The Good Son is on Polari Prize shortlist. Judge Paul Burston explains why

The Good Son isn’t just a portrait of the outsider as a young Irishman. It’s also a testament to the strength of character required by gay children simply to survive

Paul Burston on Paul McVeigh’s The Good Son: Yeats characterised the Irish as having “an abiding sense of tragedy” which sustains them through “temporary periods of joy”. For our young protagonist, the opposite is true. Mickey never succumbs to self-pity – and when tragedy strikes, he bears it as bravely as any soldier might, sustained by his dreams of a better life”

Paul Burston on Paul McVeigh’s The Good Son: Yeats characterised the Irish as having “an abiding sense of tragedy” which sustains them through “temporary periods of joy”. For our young protagonist, the opposite is true. Mickey never succumbs to self-pity – and when tragedy strikes, he bears it as bravely as any soldier might, sustained by his dreams of a better life”

There aren’t a great many sexually ambiguous, sassy, 10-year-old Irish narrators in literature. So thank heavens for Mickey Donnelly. From the moment we first meet him, we know that Mickey is a mammy’s boy. But there’s more to it than that. To his older brother Paddy, he’s a “wee gay boy” and “a fucking weirdo”. To the kids who play on the mean streets where he lives, he’s a “fruity boy” who acts “like a girl”. The boys bully him. The girls tease him. Even Mickey’s Aunt Kathleen worries about the way he behaves. “Do you think he’s...” she asks, before Mickey’s mother cuts her off. Not even a doting mammy wants to consider the possibility of her wee boy turning out like that.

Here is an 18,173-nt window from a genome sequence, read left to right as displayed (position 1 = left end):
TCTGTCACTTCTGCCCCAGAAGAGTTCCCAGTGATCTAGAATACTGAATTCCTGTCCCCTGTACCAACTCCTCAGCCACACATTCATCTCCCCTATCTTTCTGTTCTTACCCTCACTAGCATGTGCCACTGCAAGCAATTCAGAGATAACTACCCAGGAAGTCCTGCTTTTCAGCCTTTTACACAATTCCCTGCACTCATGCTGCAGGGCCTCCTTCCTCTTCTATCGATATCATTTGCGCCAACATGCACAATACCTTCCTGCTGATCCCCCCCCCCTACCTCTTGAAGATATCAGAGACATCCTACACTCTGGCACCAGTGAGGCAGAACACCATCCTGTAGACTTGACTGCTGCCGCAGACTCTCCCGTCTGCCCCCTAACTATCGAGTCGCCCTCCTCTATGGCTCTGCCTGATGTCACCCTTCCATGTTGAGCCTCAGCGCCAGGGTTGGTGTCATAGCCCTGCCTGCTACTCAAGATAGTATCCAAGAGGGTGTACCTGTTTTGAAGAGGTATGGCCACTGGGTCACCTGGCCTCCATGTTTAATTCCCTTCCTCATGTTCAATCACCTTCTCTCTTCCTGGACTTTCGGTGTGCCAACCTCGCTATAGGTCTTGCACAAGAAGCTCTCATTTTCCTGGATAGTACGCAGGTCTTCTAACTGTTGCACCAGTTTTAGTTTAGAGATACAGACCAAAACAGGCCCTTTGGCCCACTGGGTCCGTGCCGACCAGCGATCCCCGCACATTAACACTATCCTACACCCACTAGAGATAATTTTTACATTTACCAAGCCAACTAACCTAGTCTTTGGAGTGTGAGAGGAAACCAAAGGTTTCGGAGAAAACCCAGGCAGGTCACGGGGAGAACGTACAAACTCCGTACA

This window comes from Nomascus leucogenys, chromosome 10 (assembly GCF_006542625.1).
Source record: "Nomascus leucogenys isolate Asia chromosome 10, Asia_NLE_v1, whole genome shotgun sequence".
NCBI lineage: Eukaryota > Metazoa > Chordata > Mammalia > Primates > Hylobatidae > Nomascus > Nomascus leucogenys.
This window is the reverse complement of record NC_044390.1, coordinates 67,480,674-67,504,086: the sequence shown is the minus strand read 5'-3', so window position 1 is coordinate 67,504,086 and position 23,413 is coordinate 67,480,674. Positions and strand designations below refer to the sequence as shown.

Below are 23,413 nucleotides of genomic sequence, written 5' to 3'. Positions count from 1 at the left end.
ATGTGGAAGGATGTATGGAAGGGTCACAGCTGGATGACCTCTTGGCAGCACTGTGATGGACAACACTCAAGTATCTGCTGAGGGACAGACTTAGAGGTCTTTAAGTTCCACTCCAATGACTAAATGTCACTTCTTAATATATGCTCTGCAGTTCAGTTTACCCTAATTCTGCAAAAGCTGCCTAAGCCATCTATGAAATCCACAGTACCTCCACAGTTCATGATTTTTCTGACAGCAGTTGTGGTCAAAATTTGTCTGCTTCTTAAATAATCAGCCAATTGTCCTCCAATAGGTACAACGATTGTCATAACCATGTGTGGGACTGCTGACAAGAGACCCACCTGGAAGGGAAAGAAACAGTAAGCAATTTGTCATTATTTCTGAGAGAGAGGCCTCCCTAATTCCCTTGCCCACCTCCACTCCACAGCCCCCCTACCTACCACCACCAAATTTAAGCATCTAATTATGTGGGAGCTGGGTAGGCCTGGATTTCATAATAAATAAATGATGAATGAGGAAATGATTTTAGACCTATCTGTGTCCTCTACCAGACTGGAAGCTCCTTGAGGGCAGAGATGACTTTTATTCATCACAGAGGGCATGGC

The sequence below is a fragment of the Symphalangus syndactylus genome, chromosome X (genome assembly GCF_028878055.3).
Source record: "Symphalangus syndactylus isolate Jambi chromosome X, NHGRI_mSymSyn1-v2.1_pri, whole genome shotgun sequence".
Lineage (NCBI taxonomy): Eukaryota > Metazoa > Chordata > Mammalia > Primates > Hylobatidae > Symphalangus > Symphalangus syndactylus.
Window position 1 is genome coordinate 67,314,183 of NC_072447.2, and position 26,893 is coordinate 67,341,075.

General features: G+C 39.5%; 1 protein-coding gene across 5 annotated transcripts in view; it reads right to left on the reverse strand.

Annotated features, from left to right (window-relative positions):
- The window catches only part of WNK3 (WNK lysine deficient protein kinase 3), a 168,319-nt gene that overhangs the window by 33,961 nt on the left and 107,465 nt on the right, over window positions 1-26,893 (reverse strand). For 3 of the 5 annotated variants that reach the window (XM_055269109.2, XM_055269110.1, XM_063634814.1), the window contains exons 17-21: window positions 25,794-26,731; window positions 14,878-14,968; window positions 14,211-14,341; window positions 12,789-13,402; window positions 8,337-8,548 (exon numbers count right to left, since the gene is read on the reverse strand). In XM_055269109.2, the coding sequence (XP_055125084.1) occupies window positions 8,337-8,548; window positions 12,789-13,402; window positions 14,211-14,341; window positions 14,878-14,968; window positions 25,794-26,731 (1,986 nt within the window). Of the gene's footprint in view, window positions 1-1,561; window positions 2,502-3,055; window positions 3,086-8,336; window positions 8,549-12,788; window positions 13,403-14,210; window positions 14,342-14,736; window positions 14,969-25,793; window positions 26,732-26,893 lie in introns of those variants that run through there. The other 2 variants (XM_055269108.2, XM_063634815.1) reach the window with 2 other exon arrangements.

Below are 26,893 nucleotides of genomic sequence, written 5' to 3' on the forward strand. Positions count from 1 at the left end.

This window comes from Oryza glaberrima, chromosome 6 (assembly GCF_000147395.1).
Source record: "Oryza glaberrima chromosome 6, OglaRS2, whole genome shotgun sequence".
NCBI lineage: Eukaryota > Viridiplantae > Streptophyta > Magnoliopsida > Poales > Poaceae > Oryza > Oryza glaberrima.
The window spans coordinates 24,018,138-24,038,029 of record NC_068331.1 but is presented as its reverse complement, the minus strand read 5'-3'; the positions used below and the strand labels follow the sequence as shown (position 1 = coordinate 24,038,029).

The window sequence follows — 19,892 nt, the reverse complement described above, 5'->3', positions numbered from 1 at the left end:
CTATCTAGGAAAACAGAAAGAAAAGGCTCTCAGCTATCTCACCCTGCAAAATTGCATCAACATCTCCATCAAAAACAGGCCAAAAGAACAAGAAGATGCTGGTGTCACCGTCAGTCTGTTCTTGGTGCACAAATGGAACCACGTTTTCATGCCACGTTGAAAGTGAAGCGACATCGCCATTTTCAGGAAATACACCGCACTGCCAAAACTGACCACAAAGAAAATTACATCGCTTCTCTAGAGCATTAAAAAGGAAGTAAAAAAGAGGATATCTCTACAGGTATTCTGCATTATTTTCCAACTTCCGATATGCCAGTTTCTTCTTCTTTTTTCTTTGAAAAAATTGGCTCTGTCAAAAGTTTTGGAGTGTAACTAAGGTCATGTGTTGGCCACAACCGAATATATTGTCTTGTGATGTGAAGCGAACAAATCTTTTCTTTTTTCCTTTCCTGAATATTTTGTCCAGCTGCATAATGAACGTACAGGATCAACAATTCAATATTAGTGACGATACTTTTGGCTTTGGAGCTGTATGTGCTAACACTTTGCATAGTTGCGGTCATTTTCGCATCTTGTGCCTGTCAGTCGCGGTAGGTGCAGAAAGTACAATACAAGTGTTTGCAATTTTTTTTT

The Good Son takes place over the course of the summer holidays, as Mickey waits to hear which secondary school he’ll attend – the posh St Malachy’s or the less desirable St Gabriel’s. But this is Belfast in the 1980s, at the height of the Troubles. Lives are hemmed in by sectarian violence. British soldiers raid people’s homes and are targeted by men in balaclavas. Warning signs remind us that careless talk costs lives. Mickey thinks his father may be in the IRA, that his heavy drinking is just a cover. He turns to his priest for guidance. Mickey knows he’s different. He knows that most boys his age don’t spend so much time playing with their kid sister. He knows the other children hate him. “It’s OK to be different,” his priest assures him. “It gets easier as you get older.”

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